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As before, the game is divided into different game modes with a lot of extra songs and mixes available after generating enough points in order to unlock the levels. The Dance Party mode is the standard game mode, which is similar to the previous games' co-op and versus modes. In this sense, most gamers will prefer going through this game mode and unlocking the new versions of the songs as they progress in the game. The second option is the Dance Quest mode, which could in a way be seen as the campaign side of the game. Those familiar with racing games, Dance Quest acts as a sort of cup including a bunch of different songs. Each song is rated separately based on your performance and tallied to the total score, which decides the winners. These modes also include bonus points for a singing along in a karaoke fashion, but the PS Camera used for the microphone easily picks up the TVs audio and scores without any input from the player.

As with the previous titles, Just Dance 2016 has its own roster of songs and music videos to choose from. The standard version has some 40 songs to go with, though in many cases you have more than one dance routine to choose from. In this sense, the game has something for everyone, but the default song list seems somehow lacking. For some reason, Ubisoft has included more "funny" songs such as an Angry Birds song into the mix of the standard songs instead of including better songs from the top 40 lists around the world. While I understand this could be because of licensing costs, it's . If this was the only list of songs that were available for the game, I'd be quite worried. Luckily this isn't the case, since the game includes Just Dance Unlimited.

Just Dance Unlimited is a subscription service for Just Dance 2016 and replaces the DLC song packages of previous titles. At the present time, the service includes over 100 songs from artists such as Katy Perry, Ke$ha and Nicki Minaj. For anyone new to the series, this will be a boon as the the track list will feel new with hits from the last few decades. Depending on how many of the previous titles you've played, you will automatically start to recognize songs from the mass of previous titles in the series. As such, I see the series transforming into a subscription service instead of yearly releases with virtually only a new song list as a feature. Currently only a few tracks are completely new in the service, but for the yearly fee of $40 this is somewhat of a bargain for anyone really into dance games.

Groove on

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Just Dance 2016 is a great game for many reasons, but still a dull game for many others. The game doesn't bring much new things to the series, which already has around two dozen releases to date since 2009. The track list is quite meh without the addition of the Unlimited subscription service, but quite good with the service. The game's user interface is greatly improved from last year and is very smooth, but the tracking technology used in the game has its woes and heavily affects gameplay, especially during solo playing. As a party game the game is a blast regardless of how well the technology works, but it's hard to recommend it as a single player game.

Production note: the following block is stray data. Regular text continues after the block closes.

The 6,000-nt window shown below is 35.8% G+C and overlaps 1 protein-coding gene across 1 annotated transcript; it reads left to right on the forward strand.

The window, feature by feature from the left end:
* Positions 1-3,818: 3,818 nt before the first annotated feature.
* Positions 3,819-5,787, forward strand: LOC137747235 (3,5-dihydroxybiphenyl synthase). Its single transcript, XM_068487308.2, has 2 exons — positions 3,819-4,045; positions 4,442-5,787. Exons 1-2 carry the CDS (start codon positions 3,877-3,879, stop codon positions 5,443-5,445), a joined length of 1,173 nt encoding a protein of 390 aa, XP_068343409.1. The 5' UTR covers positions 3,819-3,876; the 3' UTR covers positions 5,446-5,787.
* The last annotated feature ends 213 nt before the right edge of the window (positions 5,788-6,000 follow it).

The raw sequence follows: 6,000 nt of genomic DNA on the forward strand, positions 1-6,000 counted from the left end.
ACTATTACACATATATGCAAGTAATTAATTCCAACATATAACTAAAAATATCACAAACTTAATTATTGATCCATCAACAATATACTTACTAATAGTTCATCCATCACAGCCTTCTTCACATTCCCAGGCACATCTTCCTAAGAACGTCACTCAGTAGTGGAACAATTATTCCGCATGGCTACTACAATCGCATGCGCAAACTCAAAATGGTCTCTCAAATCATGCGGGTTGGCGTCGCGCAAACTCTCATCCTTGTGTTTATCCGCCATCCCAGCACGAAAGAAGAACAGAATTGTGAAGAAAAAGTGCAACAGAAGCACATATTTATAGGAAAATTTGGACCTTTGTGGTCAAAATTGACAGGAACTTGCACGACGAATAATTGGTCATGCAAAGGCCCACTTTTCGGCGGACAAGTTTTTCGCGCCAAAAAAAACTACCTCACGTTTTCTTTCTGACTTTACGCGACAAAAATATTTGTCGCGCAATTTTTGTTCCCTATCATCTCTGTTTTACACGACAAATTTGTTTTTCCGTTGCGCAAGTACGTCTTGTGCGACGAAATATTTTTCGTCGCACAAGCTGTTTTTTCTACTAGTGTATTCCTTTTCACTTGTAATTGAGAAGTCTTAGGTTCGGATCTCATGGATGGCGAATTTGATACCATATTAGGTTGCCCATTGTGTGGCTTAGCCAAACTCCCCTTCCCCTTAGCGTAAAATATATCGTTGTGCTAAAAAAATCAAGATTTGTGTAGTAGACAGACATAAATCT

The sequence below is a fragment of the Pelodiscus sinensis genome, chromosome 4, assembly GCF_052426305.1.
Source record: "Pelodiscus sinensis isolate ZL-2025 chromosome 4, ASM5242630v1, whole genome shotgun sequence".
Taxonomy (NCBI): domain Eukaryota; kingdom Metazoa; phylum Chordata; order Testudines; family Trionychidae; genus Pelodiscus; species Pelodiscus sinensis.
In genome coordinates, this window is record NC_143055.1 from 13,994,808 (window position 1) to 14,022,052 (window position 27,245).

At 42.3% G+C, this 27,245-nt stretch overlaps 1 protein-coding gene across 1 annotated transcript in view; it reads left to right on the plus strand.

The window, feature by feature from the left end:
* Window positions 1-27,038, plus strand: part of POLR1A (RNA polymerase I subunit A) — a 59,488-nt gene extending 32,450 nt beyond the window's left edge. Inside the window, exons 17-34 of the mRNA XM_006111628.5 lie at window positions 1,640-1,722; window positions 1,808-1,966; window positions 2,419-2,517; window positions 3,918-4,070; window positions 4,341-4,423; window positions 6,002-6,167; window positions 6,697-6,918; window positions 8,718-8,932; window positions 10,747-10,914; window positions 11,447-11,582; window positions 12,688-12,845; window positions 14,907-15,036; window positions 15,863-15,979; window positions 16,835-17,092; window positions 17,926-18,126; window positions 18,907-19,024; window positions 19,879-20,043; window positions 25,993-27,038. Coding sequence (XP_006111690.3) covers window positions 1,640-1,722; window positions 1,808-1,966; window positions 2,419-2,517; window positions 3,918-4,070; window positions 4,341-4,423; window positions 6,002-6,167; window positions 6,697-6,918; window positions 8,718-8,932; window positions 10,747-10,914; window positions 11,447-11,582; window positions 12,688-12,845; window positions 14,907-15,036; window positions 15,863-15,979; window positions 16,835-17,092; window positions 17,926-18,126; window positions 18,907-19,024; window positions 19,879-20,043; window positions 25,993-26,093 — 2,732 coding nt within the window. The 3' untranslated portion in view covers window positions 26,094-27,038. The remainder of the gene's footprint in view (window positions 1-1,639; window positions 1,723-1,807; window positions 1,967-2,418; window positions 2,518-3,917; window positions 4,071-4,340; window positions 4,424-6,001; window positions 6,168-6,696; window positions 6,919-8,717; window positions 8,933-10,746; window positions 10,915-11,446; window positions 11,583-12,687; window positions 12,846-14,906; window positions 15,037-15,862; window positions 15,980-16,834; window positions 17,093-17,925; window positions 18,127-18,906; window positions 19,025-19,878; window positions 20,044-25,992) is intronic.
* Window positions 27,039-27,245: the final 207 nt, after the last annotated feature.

TL;DR: Like dancing games or the song list with friends? Buy it. Have the previous version of the game or don't like the song list? No large improvements over the previous generation, so you can pass the game.

+ Great party game (if it works)
+ Stability in-game
+ New track list
+ Just Dance Unlimited boosts the amount of tracks available by quite a bit
- Complete loss of tracking with the PS Camera
- Just Dance Unlimited subscription is quite expensive
- Not that much new to genre from a technology point of view
- Space requirements may be tricky in smaller apartments and rooms.
- Very dull single player experience.
- Unnecessary "funny" tracks taking up part of the track list
8 Presentation
The interface is similar to anyone who has played a dance game in the last few years, which works great for the genre. The menu interface and gameplay flow without issue or slowdowns. Sadly navigating the menu is forced to the ps4 controller
5 Gameplay
The game offers nice gaming for people who want to test out the dancing genre's current state. If dancing is your goal, you will most definitely enjoy yourself with the multiple dance modes available. If you actually want to beat the game's levels with top scores, you may be disappointed in many occasions due to the buggy tracking at times.
8 Lasting Appeal
You have a nice list of songs available straight away with multiple versions available depending on the game mode. If you want more options, Just Dance Unlimited subscription will keep you occupied for even longer, though with quite a steep price.
out of 10
Overall (not an average)
Just Dance 2016 is a great game for parties, where dance mat style of gaming is not feasible anymore. Not much has changed from last year and the subscription service seems to be the future of the series.